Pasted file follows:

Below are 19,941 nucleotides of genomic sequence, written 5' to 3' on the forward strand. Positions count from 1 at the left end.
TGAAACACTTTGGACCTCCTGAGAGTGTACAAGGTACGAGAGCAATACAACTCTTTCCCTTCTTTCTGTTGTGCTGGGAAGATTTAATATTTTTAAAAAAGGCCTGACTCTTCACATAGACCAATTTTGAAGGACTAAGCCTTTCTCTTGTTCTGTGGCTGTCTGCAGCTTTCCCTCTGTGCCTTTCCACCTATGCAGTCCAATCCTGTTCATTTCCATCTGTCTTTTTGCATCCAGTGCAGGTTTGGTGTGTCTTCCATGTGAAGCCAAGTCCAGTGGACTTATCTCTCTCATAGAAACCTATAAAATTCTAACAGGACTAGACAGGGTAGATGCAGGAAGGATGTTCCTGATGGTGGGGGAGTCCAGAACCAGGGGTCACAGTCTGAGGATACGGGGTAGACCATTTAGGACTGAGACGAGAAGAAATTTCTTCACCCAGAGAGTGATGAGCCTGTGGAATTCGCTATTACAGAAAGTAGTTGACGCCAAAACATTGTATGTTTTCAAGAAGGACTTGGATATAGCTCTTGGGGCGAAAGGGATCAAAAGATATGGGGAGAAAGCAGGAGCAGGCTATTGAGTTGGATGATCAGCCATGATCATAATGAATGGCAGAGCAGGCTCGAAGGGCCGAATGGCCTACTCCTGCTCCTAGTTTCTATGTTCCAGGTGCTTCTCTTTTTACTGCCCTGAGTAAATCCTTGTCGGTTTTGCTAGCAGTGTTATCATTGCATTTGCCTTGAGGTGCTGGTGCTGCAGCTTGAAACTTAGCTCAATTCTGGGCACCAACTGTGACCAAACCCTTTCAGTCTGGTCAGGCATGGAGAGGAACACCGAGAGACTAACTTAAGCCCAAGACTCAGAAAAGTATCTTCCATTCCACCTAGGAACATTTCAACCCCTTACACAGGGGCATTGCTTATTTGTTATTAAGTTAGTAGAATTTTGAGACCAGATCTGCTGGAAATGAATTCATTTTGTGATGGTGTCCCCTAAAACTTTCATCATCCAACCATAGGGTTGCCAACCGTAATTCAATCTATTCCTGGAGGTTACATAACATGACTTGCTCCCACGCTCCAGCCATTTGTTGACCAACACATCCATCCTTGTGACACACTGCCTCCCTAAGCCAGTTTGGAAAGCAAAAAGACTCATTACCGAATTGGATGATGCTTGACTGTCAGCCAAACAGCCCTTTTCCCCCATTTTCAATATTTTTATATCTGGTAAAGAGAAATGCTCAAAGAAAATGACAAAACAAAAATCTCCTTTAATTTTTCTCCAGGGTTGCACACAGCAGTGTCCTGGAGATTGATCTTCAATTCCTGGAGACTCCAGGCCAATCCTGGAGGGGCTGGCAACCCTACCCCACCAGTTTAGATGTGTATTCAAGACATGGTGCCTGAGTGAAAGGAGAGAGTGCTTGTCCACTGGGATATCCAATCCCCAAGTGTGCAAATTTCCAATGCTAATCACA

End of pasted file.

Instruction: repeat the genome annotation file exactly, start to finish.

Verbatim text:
Below are 19,941 nucleotides of genomic sequence, written 5' to 3' on the forward strand. Positions count from 1 at the left end.
TGAAACACTTTGGACCTCCTGAGAGTGTACAAGGTACGAGAGCAATACAACTCTTTCCCTTCTTTCTGTTGTGCTGGGAAGATTTAATATTTTTAAAAAAGGCCTGACTCTTCACATAGACCAATTTTGAAGGACTAAGCCTTTCTCTTGTTCTGTGGCTGTCTGCAGCTTTCCCTCTGTGCCTTTCCACCTATGCAGTCCAATCCTGTTCATTTCCATCTGTCTTTTTGCATCCAGTGCAGGTTTGGTGTGTCTTCCATGTGAAGCCAAGTCCAGTGGACTTATCTCTCTCATAGAAACCTATAAAATTCTAACAGGACTAGACAGGGTAGATGCAGGAAGGATGTTCCTGATGGTGGGGGAGTCCAGAACCAGGGGTCACAGTCTGAGGATACGGGGTAGACCATTTAGGACTGAGACGAGAAGAAATTTCTTCACCCAGAGAGTGATGAGCCTGTGGAATTCGCTATTACAGAAAGTAGTTGACGCCAAAACATTGTATGTTTTCAAGAAGGACTTGGATATAGCTCTTGGGGCGAAAGGGATCAAAAGATATGGGGAGAAAGCAGGAGCAGGCTATTGAGTTGGATGATCAGCCATGATCATAATGAATGGCAGAGCAGGCTCGAAGGGCCGAATGGCCTACTCCTGCTCCTAGTTTCTATGTTCCAGGTGCTTCTCTTTTTACTGCCCTGAGTAAATCCTTGTCGGTTTTGCTAGCAGTGTTATCATTGCATTTGCCTTGAGGTGCTGGTGCTGCAGCTTGAAACTTAGCTCAATTCTGGGCACCAACTGTGACCAAACCCTTTCAGTCTGGTCAGGCATGGAGAGGAACACCGAGAGACTAACTTAAGCCCAAGACTCAGAAAAGTATCTTCCATTCCACCTAGGAACATTTCAACCCCTTACACAGGGGCATTGCTTATTTGTTATTAAGTTAGTAGAATTTTGAGACCAGATCTGCTGGAAATGAATTCATTTTGTGATGGTGTCCCCTAAAACTTTCATCATCCAACCATAGGGTTGCCAACCGTAATTCAATCTATTCCTGGAGGTTACATAACATGACTTGCTCCCACGCTCCAGCCATTTGTTGACCAACACATCCATCCTTGTGACACACTGCCTCCCTAAGCCAGTTTGGAAAGCAAAAAGACTCATTACCGAATTGGATGATGCTTGACTGTCAGCCAAACAGCCCTTTTCCCCCATTTTCAATATTTTTATATCTGGTAAAGAGAAATGCTCAAAGAAAATGACAAAACAAAAATCTCCTTTAATTTTTCTCCAGGGTTGCACACAGCAGTGTCCTGGAGATTGATCTTCAATTCCTGGAGACTCCAGGCCAATCCTGGAGGGGCTGGCAACCCTACCCCACCAGTTTAGATGTGTATTCAAGACATGGTGCCTGAGTGAAAGGAGAGAGTGCTTGTCCACTGGGATATCCAATCCCCAAGTGTGCAAATTTCCAATGCTAATCACA